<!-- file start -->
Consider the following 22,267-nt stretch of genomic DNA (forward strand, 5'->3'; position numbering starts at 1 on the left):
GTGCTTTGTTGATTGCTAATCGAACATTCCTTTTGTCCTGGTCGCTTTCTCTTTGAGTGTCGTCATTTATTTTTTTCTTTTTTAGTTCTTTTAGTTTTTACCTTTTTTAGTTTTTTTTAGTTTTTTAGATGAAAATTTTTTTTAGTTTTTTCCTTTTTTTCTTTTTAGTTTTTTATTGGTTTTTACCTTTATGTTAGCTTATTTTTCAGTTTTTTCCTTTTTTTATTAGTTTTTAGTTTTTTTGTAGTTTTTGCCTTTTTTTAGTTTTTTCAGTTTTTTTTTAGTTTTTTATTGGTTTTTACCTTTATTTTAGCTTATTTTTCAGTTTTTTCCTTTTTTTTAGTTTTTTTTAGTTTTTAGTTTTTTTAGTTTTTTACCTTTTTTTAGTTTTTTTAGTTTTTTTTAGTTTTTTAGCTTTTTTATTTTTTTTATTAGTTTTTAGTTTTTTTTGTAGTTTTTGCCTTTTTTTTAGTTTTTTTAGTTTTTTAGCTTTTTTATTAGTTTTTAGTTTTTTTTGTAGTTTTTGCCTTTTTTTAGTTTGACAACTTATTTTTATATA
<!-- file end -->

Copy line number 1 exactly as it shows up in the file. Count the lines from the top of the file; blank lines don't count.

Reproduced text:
Consider the following 22,267-nt stretch of genomic DNA (forward strand, 5'->3'; position numbering starts at 1 on the left):